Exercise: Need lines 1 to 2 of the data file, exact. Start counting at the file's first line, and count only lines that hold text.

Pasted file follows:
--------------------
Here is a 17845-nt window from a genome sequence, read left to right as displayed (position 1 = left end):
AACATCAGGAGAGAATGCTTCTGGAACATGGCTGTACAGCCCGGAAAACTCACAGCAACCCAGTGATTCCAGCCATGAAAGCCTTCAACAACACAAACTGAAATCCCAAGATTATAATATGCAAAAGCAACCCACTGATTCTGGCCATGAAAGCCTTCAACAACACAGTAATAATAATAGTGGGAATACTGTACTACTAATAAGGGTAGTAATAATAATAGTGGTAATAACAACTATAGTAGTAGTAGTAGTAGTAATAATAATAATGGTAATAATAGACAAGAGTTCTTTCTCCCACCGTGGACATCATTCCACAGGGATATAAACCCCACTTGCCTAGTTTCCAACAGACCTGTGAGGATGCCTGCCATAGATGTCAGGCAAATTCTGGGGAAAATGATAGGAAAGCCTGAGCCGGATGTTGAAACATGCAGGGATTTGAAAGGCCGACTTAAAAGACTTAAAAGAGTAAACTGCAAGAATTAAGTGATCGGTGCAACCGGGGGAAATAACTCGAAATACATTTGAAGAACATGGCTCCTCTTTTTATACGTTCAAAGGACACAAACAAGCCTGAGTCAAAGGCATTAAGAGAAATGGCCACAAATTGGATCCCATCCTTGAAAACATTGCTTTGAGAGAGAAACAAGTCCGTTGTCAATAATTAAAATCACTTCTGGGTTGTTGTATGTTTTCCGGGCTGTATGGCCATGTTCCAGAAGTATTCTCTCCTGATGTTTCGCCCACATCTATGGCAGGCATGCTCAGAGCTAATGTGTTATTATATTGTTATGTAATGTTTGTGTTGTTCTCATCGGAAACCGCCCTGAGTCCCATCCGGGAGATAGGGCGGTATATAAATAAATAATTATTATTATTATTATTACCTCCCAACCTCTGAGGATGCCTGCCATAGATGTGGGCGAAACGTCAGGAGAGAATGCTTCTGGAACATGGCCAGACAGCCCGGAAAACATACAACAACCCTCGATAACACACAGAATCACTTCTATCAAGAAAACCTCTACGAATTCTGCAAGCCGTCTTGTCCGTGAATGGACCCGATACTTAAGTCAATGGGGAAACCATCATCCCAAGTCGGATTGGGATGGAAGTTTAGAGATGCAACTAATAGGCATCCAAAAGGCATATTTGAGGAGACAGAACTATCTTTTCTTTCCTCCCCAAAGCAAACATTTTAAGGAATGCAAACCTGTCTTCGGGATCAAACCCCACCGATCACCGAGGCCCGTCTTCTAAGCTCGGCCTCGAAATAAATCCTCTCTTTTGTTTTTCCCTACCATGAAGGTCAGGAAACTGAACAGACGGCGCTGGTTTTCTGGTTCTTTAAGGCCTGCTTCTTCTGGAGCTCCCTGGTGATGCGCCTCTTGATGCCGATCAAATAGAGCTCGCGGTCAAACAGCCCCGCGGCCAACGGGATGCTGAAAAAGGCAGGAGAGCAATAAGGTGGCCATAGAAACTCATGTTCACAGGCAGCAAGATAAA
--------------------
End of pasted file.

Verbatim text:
Here is a 17845-nt window from a genome sequence, read left to right as displayed (position 1 = left end):
AACATCAGGAGAGAATGCTTCTGGAACATGGCTGTACAGCCCGGAAAACTCACAGCAACCCAGTGATTCCAGCCATGAAAGCCTTCAACAACACAAACTGAAATCCCAAGATTATAATATGCAAAAGCAACCCACTGATTCTGGCCATGAAAGCCTTCAACAACACAGTAATAATAATAGTGGGAATACTGTACTACTAATAAGGGTAGTAATAATAATAGTGGTAATAACAACTATAGTAGTAGTAGTAGTAGTAATAATAATAATGGTAATAATAGACAAGAGTTCTTTCTCCCACCGTGGACATCATTCCACAGGGATATAAACCCCACTTGCCTAGTTTCCAACAGACCTGTGAGGATGCCTGCCATAGATGTCAGGCAAATTCTGGGGAAAATGATAGGAAAGCCTGAGCCGGATGTTGAAACATGCAGGGATTTGAAAGGCCGACTTAAAAGACTTAAAAGAGTAAACTGCAAGAATTAAGTGATCGGTGCAACCGGGGGAAATAACTCGAAATACATTTGAAGAACATGGCTCCTCTTTTTATACGTTCAAAGGACACAAACAAGCCTGAGTCAAAGGCATTAAGAGAAATGGCCACAAATTGGATCCCATCCTTGAAAACATTGCTTTGAGAGAGAAACAAGTCCGTTGTCAATAATTAAAATCACTTCTGGGTTGTTGTATGTTTTCCGGGCTGTATGGCCATGTTCCAGAAGTATTCTCTCCTGATGTTTCGCCCACATCTATGGCAGGCATGCTCAGAGCTAATGTGTTATTATATTGTTATGTAATGTTTGTGTTGTTCTCATCGGAAACCGCCCTGAGTCCCATCCGGGAGATAGGGCGGTATATAAATAAATAATTATTATTATTATTATTACCTCCCAACCTCTGAGGATGCCTGCCATAGATGTGGGCGAAACGTCAGGAGAGAATGCTTCTGGAACATGGCCAGACAGCCCGGAAAACATACAACAACCCTCGATAACACACAGAATCACTTCTATCAAGAAAACCTCTACGAATTCTGCAAGCCGTCTTGTCCGTGAATGGACCCGATACTTAAGTCAATGGGGAAACCATCATCCCAAGTCGGATTGGGATGGAAGTTTAGAGATGCAACTAATAGGCATCCAAAAGGCATATTTGAGGAGACAGAACTATCTTTTCTTTCCTCCCCAAAGCAAACATTTTAAGGAATGCAAACCTGTCTTCGGGATCAAACCCCACCGATCACCGAGGCCCGTCTTCTAAGCTCGGCCTCGAAATAAATCCTCTCTTTTGTTTTTCCCTACCATGAAGGTCAGGAAACTGAACAGACGGCGCTGGTTTTCTGGTTCTTTAAGGCCTGCTTCTTCTGGAGCTCCCTGGTGATGCGCCTCTTGATGCCGATCAAATAGAGCTCGCGGTCAAACAGCCCCGCGGCCAACGGGATGCTGAAAAAGGCAGGAGAGCAATAAGGTGGCCATAGAAACTCATGTTCACAGGCAGCAAGATAAA